First time buyers are being advised that they should be careful what they wish for – more specifically that they shouldn’t be hoping for a market crash.
Housing prices are still high, meaning that many people struggle to get on the property ladder. This is a serious issue in places like Melbourne and Sydney, where the median income just isn’t enough to afford a median-priced house – not without the stress of an expensive mortgage anyway.
At the moment we need price growth in order to moderate the most unaffordable inner-city markets however. What we don’t want however, is a total market collapse that will remove all buyer confidence.
Here are a few pointers on what will happen if there’s a housing market price crash.
Buyers Will Be Stung
In order for prices to crash, there will normally be one major economic event that triggers such a recession. This event can also be linked to widespread, mass unemployment. This means that many first time buyers will not be in a position to purchase a home of their own.
The economic repercussions of such an event can often last for several years before they begin to flatten out and mend themselves.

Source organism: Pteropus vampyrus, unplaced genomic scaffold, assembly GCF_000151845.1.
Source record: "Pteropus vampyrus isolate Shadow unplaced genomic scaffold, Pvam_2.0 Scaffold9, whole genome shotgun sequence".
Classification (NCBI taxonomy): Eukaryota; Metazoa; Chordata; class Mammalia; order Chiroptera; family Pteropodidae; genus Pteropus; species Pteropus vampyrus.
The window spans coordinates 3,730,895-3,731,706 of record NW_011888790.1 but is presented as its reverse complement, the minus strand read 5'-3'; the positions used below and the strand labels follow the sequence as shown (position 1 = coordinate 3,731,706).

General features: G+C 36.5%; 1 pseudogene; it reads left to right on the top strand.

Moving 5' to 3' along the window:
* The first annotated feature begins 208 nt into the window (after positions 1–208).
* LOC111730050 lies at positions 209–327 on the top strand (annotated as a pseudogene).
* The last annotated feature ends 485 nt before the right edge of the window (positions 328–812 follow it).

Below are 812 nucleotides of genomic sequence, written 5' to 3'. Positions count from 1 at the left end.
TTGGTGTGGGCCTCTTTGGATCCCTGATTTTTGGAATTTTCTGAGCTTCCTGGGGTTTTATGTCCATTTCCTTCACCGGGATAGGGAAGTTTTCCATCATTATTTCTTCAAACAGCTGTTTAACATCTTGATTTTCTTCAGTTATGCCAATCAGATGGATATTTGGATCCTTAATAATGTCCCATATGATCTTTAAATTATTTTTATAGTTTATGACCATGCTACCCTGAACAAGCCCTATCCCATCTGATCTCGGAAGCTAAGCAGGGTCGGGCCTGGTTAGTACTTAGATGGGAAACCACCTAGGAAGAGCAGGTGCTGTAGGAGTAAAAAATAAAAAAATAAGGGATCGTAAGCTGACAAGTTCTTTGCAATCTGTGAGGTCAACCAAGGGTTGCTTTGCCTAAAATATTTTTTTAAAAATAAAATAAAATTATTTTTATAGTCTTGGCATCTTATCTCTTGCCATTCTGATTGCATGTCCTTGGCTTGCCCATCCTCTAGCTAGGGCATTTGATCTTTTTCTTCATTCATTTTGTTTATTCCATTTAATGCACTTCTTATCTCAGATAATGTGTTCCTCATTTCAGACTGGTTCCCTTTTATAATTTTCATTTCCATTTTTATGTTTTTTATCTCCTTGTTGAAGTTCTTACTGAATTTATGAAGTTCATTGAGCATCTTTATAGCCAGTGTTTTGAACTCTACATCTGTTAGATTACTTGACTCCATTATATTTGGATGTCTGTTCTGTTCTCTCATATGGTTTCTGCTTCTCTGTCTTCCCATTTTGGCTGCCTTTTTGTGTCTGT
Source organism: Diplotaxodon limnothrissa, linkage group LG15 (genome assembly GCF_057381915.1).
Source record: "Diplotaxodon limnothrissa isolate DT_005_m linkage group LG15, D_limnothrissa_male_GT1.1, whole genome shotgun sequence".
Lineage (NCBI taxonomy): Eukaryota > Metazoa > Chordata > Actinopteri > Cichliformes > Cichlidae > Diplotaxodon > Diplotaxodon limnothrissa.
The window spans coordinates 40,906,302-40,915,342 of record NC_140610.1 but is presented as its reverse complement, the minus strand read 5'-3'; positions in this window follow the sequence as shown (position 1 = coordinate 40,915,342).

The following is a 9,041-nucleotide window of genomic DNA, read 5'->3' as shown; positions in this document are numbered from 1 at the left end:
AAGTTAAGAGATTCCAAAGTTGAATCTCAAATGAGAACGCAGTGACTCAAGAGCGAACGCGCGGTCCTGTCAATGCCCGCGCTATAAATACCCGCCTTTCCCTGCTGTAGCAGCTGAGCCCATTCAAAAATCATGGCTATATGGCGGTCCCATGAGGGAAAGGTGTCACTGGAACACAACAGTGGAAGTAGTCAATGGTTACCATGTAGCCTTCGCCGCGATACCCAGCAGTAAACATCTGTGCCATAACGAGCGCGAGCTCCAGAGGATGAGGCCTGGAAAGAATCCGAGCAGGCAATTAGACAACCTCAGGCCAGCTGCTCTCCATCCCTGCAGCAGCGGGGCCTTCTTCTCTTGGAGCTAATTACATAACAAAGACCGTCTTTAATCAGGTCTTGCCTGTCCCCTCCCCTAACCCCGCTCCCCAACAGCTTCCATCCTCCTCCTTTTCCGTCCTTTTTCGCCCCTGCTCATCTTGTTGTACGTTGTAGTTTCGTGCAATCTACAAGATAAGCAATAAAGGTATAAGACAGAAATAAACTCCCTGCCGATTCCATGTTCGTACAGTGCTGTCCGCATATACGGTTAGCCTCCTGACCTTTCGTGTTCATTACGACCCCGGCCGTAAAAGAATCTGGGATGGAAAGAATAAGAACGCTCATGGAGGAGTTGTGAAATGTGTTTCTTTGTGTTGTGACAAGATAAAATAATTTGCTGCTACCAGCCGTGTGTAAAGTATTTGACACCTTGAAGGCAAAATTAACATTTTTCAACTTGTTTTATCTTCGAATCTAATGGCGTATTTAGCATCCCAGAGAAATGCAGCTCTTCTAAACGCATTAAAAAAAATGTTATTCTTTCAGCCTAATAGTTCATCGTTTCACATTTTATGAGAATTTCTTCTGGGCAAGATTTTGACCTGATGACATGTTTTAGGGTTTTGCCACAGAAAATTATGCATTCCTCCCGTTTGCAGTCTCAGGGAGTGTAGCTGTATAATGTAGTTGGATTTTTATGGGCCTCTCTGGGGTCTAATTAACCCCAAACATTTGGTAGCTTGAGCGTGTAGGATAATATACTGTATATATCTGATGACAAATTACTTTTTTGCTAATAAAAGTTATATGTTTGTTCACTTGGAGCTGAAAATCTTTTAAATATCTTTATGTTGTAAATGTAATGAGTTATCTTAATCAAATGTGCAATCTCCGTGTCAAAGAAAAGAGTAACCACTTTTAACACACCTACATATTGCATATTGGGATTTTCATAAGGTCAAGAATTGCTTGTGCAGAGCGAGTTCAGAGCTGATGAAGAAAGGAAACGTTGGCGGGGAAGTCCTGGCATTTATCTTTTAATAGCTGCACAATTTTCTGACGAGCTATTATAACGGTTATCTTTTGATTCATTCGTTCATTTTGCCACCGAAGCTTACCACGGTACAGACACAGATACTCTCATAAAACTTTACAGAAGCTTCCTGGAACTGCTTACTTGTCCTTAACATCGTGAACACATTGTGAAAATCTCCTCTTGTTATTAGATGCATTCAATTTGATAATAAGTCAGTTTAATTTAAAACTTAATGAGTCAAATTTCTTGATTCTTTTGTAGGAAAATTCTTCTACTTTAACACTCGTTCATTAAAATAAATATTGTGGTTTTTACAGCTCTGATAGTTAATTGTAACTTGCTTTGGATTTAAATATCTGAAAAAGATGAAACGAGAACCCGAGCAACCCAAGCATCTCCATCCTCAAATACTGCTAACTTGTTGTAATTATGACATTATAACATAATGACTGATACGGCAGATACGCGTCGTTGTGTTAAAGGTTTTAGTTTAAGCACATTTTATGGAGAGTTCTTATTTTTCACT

One recent example of a market collapse, was the global financial crisis (GFC) of 2008. Whilst the impact on Australian property was quite small, many countries across the Americas and Europe crashed quite badly.
The US saw prices fall sharply, with the market only just creeping back to where it was around 10 years ago. In Italy the situation is much worse, with prices still being below the level they were at before the GFC.
The end of the mining boom in Australia however, caused prices to drop in mining towns. As a result of a lack of local industry however, there is little to no buyer confidence for people to take advantage of, so prices remain low.
Banks Will Limit The Finance
When markets crash, people will often struggle to get finance. Lenders assess that the risk each loan represents is too great against the individual’s capacity to make repayments. Therefore they tend to be more cautious about lending during tough times.
Lower Prices Don’t Necessarily Help
Lower prices in the property market don’t always aid the first time buyer. Perth is a great example, as right now the market isn’t collapsing – rather it is dropping. The number of first time buyers here isn’t rising however – it is in fact falling.
The reason behind this drop in first time buyer activity, is because of the reduction in the First Home Owners grant – which could see further reductions in the next state budget announcement.
Mortgage stress in WA is growing, as a result of the end of the recent mining boom. In general, the economy is also looking poor – so some first time buyers may wish to find themselves in a more financially secure position before making an offer.
The Market Bottom
One of the other problems of a market collapse, is that it can be hard to predict the bottom of a market. Perth is showing signs of potential recovery, but it can definitely take a few years before the whole thing is strong again.
In the USA people who bought property during the GFC of 2008, tended to pay too much – with prices falling for a couple more years after the onset of the collapse.